I understand that inflation predicts that there is a primordial gravitational wave background due to quantum fluctuations in the gravitational field. Inflation is, of course, very important in terms of modern cosmology and it explains various things about the universe in which we live (homogeneity, isotropy, flatness, and the lack of magnetic monopoles).
However, there is a significantly sized group of scientists who aren't ok with the theory, I guess mostly due to theoretical considerations that would seem to imply that
a) inflation as we understand it would have been very unlikely to produce the universe we now observe - "Of all the ways the universe could have begun, only a tiny fraction would lead to the uniform, flat state observed today,"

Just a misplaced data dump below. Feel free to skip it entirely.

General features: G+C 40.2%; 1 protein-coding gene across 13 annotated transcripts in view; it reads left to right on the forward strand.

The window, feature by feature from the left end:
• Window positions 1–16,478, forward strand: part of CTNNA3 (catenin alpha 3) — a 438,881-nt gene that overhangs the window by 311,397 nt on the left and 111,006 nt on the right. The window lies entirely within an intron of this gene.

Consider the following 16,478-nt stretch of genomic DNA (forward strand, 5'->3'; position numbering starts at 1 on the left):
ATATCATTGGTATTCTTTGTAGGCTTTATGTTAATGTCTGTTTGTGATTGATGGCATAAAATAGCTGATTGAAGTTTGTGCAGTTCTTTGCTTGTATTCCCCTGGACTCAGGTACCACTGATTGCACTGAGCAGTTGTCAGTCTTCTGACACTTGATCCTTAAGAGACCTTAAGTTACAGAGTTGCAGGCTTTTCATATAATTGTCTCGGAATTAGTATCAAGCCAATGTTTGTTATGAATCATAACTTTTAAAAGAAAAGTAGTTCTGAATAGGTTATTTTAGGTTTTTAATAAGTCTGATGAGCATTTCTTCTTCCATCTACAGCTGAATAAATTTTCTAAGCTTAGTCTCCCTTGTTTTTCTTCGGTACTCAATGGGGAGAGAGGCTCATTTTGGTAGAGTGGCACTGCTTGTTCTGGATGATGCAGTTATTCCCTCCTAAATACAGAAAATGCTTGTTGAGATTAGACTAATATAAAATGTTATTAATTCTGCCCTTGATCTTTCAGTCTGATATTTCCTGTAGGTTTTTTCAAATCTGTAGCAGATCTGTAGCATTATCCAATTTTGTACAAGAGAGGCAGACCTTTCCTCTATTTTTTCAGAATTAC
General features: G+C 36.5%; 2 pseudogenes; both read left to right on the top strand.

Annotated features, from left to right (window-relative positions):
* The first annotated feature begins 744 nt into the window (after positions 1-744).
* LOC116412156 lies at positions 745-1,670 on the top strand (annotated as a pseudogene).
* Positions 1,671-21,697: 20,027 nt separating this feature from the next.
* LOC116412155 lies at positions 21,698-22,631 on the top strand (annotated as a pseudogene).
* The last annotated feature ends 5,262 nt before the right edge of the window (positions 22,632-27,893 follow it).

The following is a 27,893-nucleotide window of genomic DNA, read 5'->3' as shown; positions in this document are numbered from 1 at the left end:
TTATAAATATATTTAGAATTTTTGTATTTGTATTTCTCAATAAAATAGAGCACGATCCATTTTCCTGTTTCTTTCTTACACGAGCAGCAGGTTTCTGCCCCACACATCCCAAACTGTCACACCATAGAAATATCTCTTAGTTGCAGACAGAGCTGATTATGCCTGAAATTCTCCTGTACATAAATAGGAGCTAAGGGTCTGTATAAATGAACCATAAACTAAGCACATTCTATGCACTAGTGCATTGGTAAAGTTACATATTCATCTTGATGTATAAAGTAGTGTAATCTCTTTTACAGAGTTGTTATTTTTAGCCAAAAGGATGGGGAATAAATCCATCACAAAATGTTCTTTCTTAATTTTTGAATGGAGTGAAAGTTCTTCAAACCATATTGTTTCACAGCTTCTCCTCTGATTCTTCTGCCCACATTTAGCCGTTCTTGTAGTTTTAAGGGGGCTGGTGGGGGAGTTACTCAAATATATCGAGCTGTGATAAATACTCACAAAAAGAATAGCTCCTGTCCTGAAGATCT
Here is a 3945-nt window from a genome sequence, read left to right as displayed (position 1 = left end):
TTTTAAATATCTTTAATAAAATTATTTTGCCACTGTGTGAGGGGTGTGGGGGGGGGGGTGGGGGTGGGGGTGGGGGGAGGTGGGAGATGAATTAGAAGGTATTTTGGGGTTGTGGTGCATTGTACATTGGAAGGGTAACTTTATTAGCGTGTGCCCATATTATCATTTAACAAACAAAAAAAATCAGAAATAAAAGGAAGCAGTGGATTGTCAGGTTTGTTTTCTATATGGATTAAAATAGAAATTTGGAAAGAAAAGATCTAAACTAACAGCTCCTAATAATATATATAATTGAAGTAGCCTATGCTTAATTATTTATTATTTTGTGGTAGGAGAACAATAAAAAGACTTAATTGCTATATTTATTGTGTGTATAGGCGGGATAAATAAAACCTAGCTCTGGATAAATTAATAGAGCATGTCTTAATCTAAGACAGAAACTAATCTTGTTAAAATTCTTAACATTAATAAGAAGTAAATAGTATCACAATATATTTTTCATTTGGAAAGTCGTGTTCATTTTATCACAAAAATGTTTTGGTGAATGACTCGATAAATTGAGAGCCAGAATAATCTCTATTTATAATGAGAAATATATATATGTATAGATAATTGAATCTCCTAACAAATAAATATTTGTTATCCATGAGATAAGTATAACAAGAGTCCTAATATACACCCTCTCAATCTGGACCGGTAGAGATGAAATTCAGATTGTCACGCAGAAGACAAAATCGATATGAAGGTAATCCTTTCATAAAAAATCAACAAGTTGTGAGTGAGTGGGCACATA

b) the theory in some sense "predicts everything," and therefore predicts nothing. Inflation predicts an infinity of "bubbles," with an infinity of properties, always nucleating and growing in an eternal inflation on a scale larger than our observable universe.
So the theory of inflation is effective for explaining things we see, but ineffective in other ways. So my question is, in layman's terms, what information could we gain about the inflationary era by measuring the cosmic GW background? Conversely, what would be implied if (purely hypothetically) it was found that this background does not exist, or had a spectrum that was different from what we expect?